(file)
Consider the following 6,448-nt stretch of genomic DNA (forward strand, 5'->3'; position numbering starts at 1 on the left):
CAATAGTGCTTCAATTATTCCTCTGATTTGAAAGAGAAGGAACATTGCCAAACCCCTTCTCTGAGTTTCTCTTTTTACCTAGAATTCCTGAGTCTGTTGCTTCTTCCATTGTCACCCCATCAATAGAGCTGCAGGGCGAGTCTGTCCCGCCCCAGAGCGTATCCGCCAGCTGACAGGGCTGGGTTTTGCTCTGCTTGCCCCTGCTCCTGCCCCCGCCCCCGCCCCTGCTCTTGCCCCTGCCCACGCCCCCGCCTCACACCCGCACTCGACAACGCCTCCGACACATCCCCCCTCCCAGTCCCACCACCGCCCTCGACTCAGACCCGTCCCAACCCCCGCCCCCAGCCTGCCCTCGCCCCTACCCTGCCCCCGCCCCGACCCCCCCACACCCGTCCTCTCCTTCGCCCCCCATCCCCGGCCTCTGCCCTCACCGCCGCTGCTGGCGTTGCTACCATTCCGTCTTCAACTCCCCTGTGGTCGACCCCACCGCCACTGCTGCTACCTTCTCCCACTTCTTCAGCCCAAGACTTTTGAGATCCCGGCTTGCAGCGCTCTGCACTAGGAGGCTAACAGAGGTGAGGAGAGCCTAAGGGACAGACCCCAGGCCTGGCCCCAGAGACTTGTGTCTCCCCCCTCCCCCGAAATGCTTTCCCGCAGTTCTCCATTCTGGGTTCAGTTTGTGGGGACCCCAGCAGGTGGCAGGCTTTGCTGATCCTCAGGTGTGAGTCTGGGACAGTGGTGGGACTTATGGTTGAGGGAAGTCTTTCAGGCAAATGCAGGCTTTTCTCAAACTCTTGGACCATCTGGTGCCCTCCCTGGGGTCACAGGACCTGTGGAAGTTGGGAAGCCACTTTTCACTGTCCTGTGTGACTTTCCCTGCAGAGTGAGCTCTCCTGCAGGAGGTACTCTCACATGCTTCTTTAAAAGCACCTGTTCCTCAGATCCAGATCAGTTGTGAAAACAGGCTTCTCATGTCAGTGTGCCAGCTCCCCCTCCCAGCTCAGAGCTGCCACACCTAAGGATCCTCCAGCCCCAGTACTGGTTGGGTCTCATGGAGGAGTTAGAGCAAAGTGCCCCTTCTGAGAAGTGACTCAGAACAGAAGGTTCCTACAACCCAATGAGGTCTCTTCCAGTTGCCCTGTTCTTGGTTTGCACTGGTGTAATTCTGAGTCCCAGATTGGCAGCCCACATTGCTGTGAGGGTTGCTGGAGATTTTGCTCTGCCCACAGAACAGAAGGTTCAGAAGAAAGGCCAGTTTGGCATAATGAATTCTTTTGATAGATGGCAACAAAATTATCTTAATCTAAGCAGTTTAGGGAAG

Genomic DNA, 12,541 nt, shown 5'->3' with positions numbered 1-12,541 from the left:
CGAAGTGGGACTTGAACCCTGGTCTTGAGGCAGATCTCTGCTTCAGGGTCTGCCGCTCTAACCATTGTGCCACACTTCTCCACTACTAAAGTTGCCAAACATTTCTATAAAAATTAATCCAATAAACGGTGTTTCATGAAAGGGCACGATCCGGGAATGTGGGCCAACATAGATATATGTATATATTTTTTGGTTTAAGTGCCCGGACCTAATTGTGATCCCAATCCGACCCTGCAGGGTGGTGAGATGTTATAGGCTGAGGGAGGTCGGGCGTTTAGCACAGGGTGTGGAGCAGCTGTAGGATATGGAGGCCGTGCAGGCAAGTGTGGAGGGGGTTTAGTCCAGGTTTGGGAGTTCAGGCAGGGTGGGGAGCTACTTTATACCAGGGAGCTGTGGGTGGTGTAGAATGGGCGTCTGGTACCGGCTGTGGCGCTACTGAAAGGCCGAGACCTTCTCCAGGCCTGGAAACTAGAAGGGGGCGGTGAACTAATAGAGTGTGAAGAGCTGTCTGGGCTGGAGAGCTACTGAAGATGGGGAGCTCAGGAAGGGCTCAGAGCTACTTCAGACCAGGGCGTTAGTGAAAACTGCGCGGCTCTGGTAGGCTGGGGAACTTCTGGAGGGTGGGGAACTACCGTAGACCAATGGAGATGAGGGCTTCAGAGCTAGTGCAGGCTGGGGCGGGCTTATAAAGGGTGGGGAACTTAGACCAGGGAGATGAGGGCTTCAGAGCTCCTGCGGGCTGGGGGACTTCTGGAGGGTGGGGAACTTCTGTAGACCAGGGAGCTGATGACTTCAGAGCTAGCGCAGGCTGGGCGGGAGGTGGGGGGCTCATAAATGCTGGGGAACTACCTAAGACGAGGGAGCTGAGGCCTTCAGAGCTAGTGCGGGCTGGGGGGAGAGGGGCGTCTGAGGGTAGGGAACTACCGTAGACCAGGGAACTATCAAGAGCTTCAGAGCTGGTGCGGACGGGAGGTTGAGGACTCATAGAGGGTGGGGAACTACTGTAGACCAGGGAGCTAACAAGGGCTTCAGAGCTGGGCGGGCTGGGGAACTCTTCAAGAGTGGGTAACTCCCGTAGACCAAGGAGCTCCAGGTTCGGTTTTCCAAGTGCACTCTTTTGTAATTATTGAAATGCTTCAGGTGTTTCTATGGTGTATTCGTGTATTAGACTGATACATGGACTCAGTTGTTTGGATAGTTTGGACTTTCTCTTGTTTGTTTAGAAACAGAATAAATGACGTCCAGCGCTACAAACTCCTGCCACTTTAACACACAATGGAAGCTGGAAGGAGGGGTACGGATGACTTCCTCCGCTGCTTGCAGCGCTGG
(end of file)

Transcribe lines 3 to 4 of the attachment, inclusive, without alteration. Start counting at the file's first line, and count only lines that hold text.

Genomic DNA, 12,541 nt, shown 5'->3' with positions numbered 1-12,541 from the left:
CGAAGTGGGACTTGAACCCTGGTCTTGAGGCAGATCTCTGCTTCAGGGTCTGCCGCTCTAACCATTGTGCCACACTTCTCCACTACTAAAGTTGCCAAACATTTCTATAAAAATTAATCCAATAAACGGTGTTTCATGAAAGGGCACGATCCGGGAATGTGGGCCAACATAGATATATGTATATATTTTTTGGTTTAAGTGCCCGGACCTAATTGTGATCCCAATCCGACCCTGCAGGGTGGTGAGATGTTATAGGCTGAGGGAGGTCGGGCGTTTAGCACAGGGTGTGGAGCAGCTGTAGGATATGGAGGCCGTGCAGGCAAGTGTGGAGGGGGTTTAGTCCAGGTTTGGGAGTTCAGGCAGGGTGGGGAGCTACTTTATACCAGGGAGCTGTGGGTGGTGTAGAATGGGCGTCTGGTACCGGCTGTGGCGCTACTGAAAGGCCGAGACCTTCTCCAGGCCTGGAAACTAGAAGGGGGCGGTGAACTAATAGAGTGTGAAGAGCTGTCTGGGCTGGAGAGCTACTGAAGATGGGGAGCTCAGGAAGGGCTCAGAGCTACTTCAGACCAGGGCGTTAGTGAAAACTGCGCGGCTCTGGTAGGCTGGGGAACTTCTGGAGGGTGGGGAACTACCGTAGACCAATGGAGATGAGGGCTTCAGAGCTAGTGCAGGCTGGGGCGGGCTTATAAAGGGTGGGGAACTTAGACCAGGGAGATGAGGGCTTCAGAGCTCCTGCGGGCTGGGGGACTTCTGGAGGGTGGGGAACTTCTGTAGACCAGGGAGCTGATGACTTCAGAGCTAGCGCAGGCTGGGCGGGAGGTGGGGGGCTCATAAATGCTGGGGAACTACCTAAGACGAGGGAGCTGAGGCCTTCAGAGCTAGTGCGGGCTGGGGGGAGAGGGGCGTCTGAGGGTAGGGAACTACCGTAGACCAGGGAACTATCAAGAGCTTCAGAGCTGGTGCGGACGGGAGGTTGAGGACTCATAGAGGGTGGGGAACTACTGTAGACCAGGGAGCTAACAAGGGCTTCAGAGCTGGGCGGGCTGGGGAACTCTTCAAGAGTGGGTAACTCCCGTAGACCAAGGAGCTCCAGGTTCGGTTTTCCAAGTGCACTCTTTTGTAATTATTGAAATGCTTCAGGTGTTTCTATGGTGTATTCGTGTATTAGACTGATACATGGACTCAGTTGTTTGGATAGTTTGGACTTTCTCTTGTTTGTTTAGAAACAGAATAAATGACGTCCAGCGCTACAAACTCCTGCCACTTTAACACACAATGGAAGCTGGAAGGAGGGGTACGGATGACTTCCTCCGCTGCTTGCAGCGCTGG